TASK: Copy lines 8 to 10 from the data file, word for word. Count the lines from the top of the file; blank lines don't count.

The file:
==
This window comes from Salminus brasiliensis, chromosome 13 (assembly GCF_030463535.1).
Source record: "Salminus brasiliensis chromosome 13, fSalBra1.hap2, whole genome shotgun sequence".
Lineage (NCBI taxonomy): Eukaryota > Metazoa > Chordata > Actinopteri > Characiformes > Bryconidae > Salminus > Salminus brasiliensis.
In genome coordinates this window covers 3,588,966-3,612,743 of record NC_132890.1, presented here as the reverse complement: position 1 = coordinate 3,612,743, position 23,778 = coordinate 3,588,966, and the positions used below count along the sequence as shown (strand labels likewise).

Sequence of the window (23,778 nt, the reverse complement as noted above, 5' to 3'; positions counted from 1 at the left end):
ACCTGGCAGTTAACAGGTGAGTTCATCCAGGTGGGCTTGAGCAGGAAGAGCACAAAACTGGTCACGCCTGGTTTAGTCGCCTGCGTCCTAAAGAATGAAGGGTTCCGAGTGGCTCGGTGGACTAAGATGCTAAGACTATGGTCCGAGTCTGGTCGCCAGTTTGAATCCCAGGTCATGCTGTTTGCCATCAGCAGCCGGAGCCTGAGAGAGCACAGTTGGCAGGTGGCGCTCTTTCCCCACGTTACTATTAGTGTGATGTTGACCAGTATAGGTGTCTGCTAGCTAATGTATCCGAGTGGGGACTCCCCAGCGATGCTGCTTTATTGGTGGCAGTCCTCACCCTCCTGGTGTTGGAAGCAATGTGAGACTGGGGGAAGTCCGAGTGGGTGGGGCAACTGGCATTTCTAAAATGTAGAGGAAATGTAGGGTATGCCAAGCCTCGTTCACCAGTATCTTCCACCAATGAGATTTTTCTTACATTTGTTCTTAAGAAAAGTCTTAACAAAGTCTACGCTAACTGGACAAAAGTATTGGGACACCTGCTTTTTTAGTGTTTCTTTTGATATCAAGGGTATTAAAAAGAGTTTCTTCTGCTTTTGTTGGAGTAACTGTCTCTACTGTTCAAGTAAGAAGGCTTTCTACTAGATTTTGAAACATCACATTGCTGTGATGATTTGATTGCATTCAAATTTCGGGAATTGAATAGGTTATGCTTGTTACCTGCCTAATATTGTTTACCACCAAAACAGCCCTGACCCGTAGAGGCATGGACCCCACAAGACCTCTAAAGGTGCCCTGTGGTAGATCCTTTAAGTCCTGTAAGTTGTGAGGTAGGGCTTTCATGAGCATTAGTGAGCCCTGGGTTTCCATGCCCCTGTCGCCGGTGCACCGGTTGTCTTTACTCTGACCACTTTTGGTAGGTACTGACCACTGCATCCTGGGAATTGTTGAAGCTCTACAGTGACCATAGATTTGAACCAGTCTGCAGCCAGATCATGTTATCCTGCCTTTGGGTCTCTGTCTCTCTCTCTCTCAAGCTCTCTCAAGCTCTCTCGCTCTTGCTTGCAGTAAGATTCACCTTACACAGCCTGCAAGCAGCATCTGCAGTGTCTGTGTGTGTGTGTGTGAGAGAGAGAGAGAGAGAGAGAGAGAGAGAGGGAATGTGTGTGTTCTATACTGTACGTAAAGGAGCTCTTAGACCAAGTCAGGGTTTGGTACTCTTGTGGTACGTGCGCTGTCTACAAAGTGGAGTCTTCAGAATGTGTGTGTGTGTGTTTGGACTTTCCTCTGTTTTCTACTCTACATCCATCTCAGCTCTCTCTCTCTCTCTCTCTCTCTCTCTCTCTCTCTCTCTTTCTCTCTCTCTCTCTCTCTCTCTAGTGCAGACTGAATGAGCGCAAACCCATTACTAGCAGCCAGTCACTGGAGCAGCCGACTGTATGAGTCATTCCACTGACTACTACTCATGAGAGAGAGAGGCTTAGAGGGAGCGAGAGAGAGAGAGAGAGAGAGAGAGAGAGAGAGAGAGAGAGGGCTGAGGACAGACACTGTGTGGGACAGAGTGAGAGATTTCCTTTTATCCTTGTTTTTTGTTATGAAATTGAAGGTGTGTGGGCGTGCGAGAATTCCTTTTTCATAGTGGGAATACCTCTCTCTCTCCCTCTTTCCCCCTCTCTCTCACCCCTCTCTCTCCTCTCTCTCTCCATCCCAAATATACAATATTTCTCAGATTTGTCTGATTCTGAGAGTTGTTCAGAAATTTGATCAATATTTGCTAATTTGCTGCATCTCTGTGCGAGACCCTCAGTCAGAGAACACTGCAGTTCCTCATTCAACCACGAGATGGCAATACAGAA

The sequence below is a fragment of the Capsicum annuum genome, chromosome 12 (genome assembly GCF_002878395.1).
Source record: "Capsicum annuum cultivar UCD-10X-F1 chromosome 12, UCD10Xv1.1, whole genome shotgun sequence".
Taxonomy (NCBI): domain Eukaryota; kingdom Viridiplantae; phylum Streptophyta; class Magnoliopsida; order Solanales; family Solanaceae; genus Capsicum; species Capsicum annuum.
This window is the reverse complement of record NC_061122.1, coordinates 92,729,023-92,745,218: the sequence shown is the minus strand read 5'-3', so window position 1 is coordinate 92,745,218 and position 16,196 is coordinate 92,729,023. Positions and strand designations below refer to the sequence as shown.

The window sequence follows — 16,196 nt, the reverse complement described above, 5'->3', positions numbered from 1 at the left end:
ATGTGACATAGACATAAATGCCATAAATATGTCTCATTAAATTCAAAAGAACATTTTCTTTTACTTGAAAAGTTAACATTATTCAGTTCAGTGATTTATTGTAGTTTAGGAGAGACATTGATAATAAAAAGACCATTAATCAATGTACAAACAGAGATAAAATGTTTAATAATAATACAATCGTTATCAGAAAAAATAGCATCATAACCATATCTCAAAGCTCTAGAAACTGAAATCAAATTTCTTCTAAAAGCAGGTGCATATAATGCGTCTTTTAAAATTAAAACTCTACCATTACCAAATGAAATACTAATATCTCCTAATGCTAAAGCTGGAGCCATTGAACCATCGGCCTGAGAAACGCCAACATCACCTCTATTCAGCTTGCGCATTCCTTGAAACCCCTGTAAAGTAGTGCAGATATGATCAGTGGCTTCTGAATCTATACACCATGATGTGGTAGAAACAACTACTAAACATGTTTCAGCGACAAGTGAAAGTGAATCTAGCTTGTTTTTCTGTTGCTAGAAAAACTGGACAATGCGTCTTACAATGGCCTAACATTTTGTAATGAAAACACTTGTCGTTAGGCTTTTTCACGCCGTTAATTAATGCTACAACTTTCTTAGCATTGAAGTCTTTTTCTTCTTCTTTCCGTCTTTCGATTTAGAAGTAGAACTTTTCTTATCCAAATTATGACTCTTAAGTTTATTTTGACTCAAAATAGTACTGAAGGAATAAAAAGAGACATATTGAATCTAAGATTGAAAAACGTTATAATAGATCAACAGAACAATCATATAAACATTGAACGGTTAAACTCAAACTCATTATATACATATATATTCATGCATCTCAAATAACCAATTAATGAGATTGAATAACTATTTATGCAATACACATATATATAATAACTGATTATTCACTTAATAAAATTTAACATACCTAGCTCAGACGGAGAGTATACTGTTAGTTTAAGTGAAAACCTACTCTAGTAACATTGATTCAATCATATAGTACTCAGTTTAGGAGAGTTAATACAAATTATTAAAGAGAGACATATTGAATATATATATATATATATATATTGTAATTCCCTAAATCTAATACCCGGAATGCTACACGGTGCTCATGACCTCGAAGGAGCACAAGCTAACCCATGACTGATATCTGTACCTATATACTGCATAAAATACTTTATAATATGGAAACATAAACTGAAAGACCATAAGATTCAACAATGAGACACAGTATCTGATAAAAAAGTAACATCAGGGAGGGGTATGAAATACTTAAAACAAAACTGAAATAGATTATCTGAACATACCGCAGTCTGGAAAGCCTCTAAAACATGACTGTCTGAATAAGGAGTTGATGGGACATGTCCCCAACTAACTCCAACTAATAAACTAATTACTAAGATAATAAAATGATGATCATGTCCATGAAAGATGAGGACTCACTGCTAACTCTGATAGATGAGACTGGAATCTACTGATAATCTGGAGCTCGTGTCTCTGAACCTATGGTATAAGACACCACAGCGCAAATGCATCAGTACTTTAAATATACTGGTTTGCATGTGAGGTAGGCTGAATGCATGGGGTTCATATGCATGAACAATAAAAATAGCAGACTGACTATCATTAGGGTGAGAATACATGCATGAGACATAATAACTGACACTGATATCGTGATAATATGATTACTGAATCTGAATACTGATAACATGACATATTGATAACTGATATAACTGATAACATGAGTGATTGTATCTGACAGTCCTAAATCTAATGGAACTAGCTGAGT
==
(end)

Source record: "Capsicum annuum cultivar UCD-10X-F1 chromosome 12, UCD10Xv1.1, whole genome shotgun sequence".
Taxonomy (NCBI): domain Eukaryota; kingdom Viridiplantae; phylum Streptophyta; class Magnoliopsida; order Solanales; family Solanaceae; genus Capsicum; species Capsicum annuum.
This window is the reverse complement of record NC_061122.1, coordinates 92,729,023-92,745,218: the sequence shown is the minus strand read 5'-3', so window position 1 is coordinate 92,745,218 and position 16,196 is coordinate 92,729,023. Positions and strand designations below refer to the sequence as shown.